The characters are the stars for me here, but I must mention how fascinating the world is that Kenyon has created. The two parallel worlds are revealed gradually to the reader throughout the course of the book, but even from the first scenes they feel solidly real. They make sense because Kenyon adds the kind of telling details that bring them alive most subtly and completely for me. Both worlds come complete with nuanced social and political stresses: corporate greed and executive dogfights, difficult family dynamics, political power struggles, clashes between cultures, xenophobia, and lots more. It sounds like a lot for one book, but the strands are so skillfully built and intertwined that the reader's knowledge builds in an apparently natural way. From the first, wrenching scene in the Rose (future Earth) universe--where we encounter an entire ship at the mercy of technology so complex that only one person on board is capable of fully understanding, much less controlling it--to the first scenes in the Entire universe--where we witness a summary execution by one of the powerful and terrifying Tarig--Kenyon sets up fascinating and illuminating parallels between the two parallel worlds.
The plot is complex and surprising also. The pace is never dull, yet events are allowed the proper time to build believably and achieve resonance for the reader. Kenyon doesn't pull any punches, and the consequences of the characters' decisions are sometimes brutal, adding increasing depth to the plot and characterization as the book progresses.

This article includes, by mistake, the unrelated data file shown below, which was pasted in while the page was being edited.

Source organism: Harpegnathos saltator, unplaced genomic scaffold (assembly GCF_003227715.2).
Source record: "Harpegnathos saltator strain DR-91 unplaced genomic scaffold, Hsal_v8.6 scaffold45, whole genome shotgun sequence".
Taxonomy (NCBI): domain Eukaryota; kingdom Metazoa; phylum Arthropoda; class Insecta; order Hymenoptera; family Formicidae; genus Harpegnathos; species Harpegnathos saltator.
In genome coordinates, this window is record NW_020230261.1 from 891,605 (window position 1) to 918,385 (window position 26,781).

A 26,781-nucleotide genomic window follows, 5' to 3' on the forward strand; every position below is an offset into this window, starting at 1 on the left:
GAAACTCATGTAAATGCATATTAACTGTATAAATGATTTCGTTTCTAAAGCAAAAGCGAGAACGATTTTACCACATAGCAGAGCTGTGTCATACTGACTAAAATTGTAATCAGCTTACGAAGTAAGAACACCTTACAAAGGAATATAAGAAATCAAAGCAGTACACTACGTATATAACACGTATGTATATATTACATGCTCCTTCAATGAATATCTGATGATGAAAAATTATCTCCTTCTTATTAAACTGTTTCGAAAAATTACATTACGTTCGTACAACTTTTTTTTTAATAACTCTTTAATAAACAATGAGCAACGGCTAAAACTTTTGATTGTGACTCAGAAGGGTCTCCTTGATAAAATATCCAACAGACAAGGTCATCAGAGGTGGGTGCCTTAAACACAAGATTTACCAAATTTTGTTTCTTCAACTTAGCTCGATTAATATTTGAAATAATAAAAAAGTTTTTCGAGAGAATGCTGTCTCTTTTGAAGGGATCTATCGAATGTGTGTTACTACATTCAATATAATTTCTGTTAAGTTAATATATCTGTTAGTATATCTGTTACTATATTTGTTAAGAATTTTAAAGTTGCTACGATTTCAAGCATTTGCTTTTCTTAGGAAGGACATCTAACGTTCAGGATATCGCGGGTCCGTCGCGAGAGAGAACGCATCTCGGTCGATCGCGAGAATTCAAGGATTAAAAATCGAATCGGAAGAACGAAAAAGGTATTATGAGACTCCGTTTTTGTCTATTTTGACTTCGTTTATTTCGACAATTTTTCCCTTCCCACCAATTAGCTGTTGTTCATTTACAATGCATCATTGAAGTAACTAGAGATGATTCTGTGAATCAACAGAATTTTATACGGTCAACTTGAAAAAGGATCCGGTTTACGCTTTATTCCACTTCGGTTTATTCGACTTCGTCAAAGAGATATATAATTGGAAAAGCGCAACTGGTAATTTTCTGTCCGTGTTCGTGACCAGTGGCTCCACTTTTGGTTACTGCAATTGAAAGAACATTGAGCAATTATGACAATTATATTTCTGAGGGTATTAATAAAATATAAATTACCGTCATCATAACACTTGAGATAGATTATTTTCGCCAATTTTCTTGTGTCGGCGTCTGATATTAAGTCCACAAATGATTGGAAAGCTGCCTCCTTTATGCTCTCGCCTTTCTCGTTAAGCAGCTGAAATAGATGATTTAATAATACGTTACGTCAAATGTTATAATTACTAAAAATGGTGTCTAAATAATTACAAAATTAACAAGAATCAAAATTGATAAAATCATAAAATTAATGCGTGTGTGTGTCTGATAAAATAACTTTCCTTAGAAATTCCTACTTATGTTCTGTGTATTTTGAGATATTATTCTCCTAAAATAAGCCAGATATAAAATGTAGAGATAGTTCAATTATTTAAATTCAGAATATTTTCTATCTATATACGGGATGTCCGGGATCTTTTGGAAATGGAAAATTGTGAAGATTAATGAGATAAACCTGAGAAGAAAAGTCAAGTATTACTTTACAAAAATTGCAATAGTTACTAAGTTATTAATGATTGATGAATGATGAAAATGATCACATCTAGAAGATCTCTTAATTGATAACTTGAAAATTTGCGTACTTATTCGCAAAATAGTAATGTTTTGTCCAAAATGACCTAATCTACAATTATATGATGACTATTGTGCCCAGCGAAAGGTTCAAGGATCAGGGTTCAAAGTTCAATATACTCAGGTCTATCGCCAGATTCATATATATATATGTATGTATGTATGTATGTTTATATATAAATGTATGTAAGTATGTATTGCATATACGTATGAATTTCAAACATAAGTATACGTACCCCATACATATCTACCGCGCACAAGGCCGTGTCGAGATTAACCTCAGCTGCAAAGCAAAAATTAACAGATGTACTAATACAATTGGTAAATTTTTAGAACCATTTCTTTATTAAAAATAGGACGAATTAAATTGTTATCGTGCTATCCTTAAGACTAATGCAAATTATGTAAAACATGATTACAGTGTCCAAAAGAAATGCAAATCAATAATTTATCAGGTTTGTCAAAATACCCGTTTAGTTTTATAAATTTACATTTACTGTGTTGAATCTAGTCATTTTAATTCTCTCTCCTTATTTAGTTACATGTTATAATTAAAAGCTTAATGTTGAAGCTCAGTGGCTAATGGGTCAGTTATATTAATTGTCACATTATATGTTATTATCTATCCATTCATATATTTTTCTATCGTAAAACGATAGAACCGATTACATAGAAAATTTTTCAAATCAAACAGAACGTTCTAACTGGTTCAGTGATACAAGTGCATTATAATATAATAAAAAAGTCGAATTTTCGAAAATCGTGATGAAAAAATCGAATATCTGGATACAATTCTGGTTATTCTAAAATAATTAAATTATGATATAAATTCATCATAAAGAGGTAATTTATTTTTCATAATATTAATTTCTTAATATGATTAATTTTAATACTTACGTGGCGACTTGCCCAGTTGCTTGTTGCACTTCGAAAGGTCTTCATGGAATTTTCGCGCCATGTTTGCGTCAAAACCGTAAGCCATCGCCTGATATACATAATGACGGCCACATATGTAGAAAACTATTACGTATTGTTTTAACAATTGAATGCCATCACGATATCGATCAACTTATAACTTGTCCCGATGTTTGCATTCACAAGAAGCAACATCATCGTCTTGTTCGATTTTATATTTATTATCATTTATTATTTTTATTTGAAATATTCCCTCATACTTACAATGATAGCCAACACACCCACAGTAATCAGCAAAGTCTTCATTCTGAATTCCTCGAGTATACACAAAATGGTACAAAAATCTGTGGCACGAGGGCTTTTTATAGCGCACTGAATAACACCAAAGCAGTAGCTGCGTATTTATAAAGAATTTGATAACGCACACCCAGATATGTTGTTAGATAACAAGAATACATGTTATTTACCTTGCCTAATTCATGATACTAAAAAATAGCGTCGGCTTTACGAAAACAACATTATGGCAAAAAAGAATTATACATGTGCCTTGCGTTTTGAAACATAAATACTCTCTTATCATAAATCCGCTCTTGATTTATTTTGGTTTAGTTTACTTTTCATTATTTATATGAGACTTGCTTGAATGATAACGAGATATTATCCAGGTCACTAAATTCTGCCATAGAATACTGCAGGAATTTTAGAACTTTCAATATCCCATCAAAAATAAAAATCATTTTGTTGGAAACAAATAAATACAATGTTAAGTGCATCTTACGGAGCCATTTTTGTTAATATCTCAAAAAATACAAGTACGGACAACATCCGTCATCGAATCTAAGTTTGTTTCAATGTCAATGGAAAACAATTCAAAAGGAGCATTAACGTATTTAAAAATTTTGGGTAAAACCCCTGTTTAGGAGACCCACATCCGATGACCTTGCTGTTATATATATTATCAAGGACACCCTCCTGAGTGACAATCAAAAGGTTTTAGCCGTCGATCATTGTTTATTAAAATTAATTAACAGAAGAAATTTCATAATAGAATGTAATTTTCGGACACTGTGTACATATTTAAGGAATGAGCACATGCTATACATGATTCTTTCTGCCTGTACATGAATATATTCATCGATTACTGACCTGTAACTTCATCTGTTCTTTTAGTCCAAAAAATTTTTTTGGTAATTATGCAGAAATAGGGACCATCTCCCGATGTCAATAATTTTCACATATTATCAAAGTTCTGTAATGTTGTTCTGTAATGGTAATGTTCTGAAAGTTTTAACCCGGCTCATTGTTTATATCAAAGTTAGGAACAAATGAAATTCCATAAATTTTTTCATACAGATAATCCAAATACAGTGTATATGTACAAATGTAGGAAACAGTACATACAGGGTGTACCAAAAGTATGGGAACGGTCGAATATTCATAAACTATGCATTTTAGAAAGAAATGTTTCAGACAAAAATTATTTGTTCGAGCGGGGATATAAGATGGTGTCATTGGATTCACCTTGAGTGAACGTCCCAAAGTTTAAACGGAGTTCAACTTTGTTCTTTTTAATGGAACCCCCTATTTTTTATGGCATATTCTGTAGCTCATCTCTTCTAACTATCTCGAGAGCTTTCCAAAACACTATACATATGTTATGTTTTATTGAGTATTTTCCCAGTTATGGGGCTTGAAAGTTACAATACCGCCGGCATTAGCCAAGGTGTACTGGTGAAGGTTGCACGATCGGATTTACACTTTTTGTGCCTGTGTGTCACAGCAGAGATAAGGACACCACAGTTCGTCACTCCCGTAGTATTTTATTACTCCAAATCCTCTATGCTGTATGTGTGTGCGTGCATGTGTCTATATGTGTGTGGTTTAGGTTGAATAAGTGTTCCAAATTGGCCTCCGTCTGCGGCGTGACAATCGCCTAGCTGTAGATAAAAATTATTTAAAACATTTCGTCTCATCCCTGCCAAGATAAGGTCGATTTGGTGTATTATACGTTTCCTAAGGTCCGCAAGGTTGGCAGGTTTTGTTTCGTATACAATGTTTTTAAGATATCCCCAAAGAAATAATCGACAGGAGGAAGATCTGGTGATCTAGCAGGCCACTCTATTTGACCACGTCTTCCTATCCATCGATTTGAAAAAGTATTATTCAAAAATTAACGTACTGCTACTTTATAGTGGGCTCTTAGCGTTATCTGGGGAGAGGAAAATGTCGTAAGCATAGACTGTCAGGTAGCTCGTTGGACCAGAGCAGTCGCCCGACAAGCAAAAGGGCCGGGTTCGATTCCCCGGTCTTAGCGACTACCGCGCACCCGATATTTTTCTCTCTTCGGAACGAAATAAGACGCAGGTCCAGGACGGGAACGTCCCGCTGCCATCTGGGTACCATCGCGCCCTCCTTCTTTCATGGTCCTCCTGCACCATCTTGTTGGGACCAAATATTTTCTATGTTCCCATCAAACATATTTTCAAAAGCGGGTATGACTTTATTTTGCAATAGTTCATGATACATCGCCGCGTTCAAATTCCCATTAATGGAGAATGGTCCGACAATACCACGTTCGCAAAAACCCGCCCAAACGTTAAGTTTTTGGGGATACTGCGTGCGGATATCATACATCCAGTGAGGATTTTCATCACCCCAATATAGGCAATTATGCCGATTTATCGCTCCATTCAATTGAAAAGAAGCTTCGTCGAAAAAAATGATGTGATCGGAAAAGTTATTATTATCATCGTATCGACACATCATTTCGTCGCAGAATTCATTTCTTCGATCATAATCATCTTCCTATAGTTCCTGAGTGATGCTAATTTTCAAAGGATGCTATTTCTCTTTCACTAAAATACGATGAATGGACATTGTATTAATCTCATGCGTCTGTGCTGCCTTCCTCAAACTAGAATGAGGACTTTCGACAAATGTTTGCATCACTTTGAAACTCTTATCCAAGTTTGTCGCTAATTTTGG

Entirely enjoyable. Highly recommended for those who enjoy both SF and Fantasy worldbuilding and want something complex and engrossing.
Bright of the Sky: 3/5
The Good: Absolutely unique world-building that combines science fiction and fantasy elements and continues to grow throughtout the entire series; Carefully plotted narrative that spans and evolves over four volumes; The world is exceptionally well integrated into the narrative rather than being adjacent to it.
The Bad: Early volumes have problems with jarring perspective changes; Worldbuilding often uses infodumping rather than in-narrative elements; The story isn't well segmented into individual novels, leaving readers with an all-or-none decision.
The Review: Any sufficiently advanced technology is indistinguishable from magic." Rarely is this truer than in Kay Kenyon's science fiction/fantasy hybrid quadrilogy. An undeniable triumph of world building split into four books, The Entire and the Rose is 1700 pages of complex characters and intricate narrative. The events of the series revolve around Titus Quinn, the first denizen of the Rose (our universe) to cross through into The Entire, a complex infinite world constructed by the harsh, alien Tarig and inhabited by a number of races of their creation. Several years before the series begins, Quinn and his wife and daughter were pulled into the Entire when the ship he was piloting broke apart mid-wormhole jump. Quinn returns months later in our time with no family and little recollection of what happened despite living in the Entire for over a decade. When science proves that his ravings about a second reality may in fact be true, Quinn returns to the Entire in search of his missing wife and daughter and to explore what, if any, benefit The Entire may offer Earth. As Quinn quickly becomes embroiled in the politics of the world he left behind, it becomes obvious that much more is at stake than the fate of his family. The plot only gets more complex from there, the majority of which takes place in the profoundly strange world of the Entire, although the story does take place in both universes.